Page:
Two Worlds Colliding

This film documentary discusses the ‘starlight tours’ conducted by officers part of the Saskatoon police service. Officers apprehended Indigenous men and drove them out to a remote location in temperatures as cold as -20° C. Darrell Night, one man to survive shares his terrifying experience of being dropped at city limits and left to freeze; he was able to call a cab from the Queen Elizabeth Power Plant which saved him from hypothermia. Rodney Naistus and Lawrence Wegner, both Indigenous men, were left in similar conditions by members of the SPS but did not make it home safely and perished in the freezing cold. This account, along with the recent deaths of Naistus and Wegner led to an investigation on the police's treatment and discrimination of Indigenous people in Saskatoon. Dan Hatchen and Ken Munson of the Saskatoon Police Service were tried and found guilty for these crimes, and a judicial inquiry into the death of Neil Stonechild was pursued. Hubbard's documentary illustrates the tensions between Saskatoon's Indigenous communities and the SPS, with a case study on the death of seventeen year-old Neil Stonechild in 1990. Stonechild's death had suspicious, strikingly similar circumstances.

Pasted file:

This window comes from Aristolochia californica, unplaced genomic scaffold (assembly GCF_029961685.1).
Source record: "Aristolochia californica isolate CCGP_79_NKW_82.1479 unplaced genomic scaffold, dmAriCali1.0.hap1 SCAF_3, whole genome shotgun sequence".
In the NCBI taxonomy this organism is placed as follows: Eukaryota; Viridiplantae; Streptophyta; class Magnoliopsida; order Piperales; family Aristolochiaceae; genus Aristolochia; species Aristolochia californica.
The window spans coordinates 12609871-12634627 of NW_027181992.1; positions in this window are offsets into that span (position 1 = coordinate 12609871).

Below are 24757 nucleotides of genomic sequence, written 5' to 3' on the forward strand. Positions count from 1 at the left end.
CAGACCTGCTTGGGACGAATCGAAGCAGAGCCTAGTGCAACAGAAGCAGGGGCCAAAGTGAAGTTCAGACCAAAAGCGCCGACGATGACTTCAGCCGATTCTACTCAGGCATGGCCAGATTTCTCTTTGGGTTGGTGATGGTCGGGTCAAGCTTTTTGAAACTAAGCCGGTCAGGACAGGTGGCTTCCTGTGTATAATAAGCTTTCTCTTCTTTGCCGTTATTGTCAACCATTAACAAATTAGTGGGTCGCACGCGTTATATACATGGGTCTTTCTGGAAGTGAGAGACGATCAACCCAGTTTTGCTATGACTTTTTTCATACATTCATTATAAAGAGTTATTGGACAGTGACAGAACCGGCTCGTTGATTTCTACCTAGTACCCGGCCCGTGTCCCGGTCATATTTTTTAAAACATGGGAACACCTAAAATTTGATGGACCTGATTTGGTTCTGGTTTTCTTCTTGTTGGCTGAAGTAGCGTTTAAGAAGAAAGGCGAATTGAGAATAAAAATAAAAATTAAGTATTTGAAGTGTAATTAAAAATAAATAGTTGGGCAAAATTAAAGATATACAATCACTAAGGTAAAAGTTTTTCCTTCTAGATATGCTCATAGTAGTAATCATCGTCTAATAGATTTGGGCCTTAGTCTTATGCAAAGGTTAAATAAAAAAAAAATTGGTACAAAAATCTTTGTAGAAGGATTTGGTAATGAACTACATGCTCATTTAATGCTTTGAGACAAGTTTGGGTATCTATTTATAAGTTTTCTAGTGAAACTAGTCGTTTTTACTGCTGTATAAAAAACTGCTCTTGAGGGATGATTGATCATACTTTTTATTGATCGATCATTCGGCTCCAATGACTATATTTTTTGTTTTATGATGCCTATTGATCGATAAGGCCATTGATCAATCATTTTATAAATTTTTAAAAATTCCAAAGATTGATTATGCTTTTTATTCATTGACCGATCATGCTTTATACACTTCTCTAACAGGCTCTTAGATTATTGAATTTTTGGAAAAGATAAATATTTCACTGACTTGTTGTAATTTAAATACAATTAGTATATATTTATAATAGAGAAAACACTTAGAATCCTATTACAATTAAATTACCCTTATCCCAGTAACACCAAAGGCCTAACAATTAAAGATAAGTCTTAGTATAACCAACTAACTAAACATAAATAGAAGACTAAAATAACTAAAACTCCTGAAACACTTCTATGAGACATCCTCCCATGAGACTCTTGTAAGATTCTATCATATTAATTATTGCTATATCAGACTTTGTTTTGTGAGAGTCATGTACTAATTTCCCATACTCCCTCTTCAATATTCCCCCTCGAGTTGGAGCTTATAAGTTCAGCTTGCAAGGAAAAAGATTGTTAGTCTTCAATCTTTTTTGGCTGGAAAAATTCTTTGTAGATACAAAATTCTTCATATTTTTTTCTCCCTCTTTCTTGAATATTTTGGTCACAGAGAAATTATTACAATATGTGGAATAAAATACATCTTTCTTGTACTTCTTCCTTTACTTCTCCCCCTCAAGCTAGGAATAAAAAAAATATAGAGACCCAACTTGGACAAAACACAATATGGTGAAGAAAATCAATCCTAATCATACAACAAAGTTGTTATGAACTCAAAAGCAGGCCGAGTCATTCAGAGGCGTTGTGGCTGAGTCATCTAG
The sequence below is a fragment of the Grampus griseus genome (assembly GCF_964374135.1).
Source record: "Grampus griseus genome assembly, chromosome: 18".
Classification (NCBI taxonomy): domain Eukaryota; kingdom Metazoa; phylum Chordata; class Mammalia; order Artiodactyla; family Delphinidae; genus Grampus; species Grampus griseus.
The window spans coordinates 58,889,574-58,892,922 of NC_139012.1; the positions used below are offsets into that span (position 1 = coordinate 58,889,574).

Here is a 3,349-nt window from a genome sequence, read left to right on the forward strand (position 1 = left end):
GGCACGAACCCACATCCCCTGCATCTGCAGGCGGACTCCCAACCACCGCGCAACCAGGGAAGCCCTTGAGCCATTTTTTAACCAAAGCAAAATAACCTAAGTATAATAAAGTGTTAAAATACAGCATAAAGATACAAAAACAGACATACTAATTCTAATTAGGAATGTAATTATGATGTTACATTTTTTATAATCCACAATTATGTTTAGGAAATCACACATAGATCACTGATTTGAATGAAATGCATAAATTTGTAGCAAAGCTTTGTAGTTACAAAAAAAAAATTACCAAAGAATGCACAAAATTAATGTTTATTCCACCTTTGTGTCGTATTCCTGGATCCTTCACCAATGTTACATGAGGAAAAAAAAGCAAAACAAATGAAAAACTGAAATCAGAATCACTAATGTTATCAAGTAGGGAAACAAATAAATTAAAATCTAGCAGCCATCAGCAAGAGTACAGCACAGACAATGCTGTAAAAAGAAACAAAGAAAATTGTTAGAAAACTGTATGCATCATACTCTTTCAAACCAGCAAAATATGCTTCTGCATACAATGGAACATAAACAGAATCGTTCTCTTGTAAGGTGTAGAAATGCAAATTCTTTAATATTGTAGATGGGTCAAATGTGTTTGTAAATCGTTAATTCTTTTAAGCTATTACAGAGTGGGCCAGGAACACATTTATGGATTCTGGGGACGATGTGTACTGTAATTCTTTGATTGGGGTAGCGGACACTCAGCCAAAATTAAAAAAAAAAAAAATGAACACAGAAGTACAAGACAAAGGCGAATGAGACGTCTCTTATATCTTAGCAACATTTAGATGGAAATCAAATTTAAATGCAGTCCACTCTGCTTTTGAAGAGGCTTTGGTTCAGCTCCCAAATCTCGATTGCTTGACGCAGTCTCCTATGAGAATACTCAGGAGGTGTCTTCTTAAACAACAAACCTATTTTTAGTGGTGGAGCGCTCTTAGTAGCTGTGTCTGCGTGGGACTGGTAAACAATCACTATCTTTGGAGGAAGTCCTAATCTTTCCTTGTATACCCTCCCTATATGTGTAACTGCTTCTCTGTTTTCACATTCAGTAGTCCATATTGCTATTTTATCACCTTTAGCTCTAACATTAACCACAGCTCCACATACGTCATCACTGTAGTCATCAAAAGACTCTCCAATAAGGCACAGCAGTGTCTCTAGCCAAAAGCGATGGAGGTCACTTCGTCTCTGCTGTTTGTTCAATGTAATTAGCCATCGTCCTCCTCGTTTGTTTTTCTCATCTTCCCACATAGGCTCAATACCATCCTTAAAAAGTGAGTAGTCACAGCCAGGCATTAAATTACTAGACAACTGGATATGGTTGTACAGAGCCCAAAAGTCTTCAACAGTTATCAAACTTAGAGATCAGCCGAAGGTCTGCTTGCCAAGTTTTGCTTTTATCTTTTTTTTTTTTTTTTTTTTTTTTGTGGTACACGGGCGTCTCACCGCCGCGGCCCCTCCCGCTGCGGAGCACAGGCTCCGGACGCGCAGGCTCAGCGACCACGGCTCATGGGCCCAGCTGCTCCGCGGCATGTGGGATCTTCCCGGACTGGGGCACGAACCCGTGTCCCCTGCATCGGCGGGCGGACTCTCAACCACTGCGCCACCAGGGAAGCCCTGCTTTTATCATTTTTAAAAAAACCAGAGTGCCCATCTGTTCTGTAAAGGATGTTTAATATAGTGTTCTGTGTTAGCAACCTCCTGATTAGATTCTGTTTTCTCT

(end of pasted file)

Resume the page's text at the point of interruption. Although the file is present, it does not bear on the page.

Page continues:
The Documentary is available online: https://www.nfb.ca/film/two_worlds_colliding/

 

Author
Hubbard, Tasha
Primary Resource
Secondary
Publication Date
2004
Publication Information

Hubbard, Tasha. Two Worlds Colliding. Film. Tasha Hubbard. Saskatoon: National Film Board, (2004).

The Documentary is available online: https://www.nfb.ca/film/two_worlds_colliding/

Resource Type